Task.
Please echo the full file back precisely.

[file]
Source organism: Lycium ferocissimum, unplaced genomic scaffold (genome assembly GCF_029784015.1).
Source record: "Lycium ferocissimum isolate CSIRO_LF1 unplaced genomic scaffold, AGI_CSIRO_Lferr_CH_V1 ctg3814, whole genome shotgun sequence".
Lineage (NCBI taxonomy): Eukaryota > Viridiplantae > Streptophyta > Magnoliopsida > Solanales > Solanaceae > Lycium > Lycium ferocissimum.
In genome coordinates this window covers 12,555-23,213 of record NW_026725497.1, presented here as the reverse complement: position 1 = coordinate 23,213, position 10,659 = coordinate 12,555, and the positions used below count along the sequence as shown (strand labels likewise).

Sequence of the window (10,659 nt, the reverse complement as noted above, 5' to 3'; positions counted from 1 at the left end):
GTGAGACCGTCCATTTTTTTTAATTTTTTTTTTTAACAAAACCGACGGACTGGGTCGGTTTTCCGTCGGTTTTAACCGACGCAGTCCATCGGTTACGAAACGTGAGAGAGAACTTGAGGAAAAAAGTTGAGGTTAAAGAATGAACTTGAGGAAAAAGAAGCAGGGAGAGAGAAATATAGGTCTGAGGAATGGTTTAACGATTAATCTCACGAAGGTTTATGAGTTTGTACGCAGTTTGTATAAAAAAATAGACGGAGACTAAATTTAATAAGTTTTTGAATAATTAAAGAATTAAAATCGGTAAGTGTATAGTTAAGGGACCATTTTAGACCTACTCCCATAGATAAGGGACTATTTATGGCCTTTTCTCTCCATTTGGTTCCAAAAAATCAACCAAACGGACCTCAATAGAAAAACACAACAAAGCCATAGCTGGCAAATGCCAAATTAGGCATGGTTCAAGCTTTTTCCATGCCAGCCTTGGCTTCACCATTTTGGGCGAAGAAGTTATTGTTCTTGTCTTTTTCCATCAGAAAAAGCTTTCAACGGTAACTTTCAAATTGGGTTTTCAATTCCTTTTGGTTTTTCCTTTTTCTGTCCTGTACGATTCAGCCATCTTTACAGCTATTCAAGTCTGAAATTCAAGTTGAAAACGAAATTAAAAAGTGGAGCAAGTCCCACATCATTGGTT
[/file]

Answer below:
Source organism: Lycium ferocissimum, unplaced genomic scaffold (genome assembly GCF_029784015.1).
Source record: "Lycium ferocissimum isolate CSIRO_LF1 unplaced genomic scaffold, AGI_CSIRO_Lferr_CH_V1 ctg3814, whole genome shotgun sequence".
Lineage (NCBI taxonomy): Eukaryota > Viridiplantae > Streptophyta > Magnoliopsida > Solanales > Solanaceae > Lycium > Lycium ferocissimum.
In genome coordinates this window covers 12,555-23,213 of record NW_026725497.1, presented here as the reverse complement: position 1 = coordinate 23,213, position 10,659 = coordinate 12,555, and the positions used below count along the sequence as shown (strand labels likewise).

Sequence of the window (10,659 nt, the reverse complement as noted above, 5' to 3'; positions counted from 1 at the left end):
GTGAGACCGTCCATTTTTTTTAATTTTTTTTTTTAACAAAACCGACGGACTGGGTCGGTTTTCCGTCGGTTTTAACCGACGCAGTCCATCGGTTACGAAACGTGAGAGAGAACTTGAGGAAAAAAGTTGAGGTTAAAGAATGAACTTGAGGAAAAAGAAGCAGGGAGAGAGAAATATAGGTCTGAGGAATGGTTTAACGATTAATCTCACGAAGGTTTATGAGTTTGTACGCAGTTTGTATAAAAAAATAGACGGAGACTAAATTTAATAAGTTTTTGAATAATTAAAGAATTAAAATCGGTAAGTGTATAGTTAAGGGACCATTTTAGACCTACTCCCATAGATAAGGGACTATTTATGGCCTTTTCTCTCCATTTGGTTCCAAAAAATCAACCAAACGGACCTCAATAGAAAAACACAACAAAGCCATAGCTGGCAAATGCCAAATTAGGCATGGTTCAAGCTTTTTCCATGCCAGCCTTGGCTTCACCATTTTGGGCGAAGAAGTTATTGTTCTTGTCTTTTTCCATCAGAAAAAGCTTTCAACGGTAACTTTCAAATTGGGTTTTCAATTCCTTTTGGTTTTTCCTTTTTCTGTCCTGTACGATTCAGCCATCTTTACAGCTATTCAAGTCTGAAATTCAAGTTGAAAACGAAATTAAAAAGTGGAGCAAGTCCCACATCATTGGTT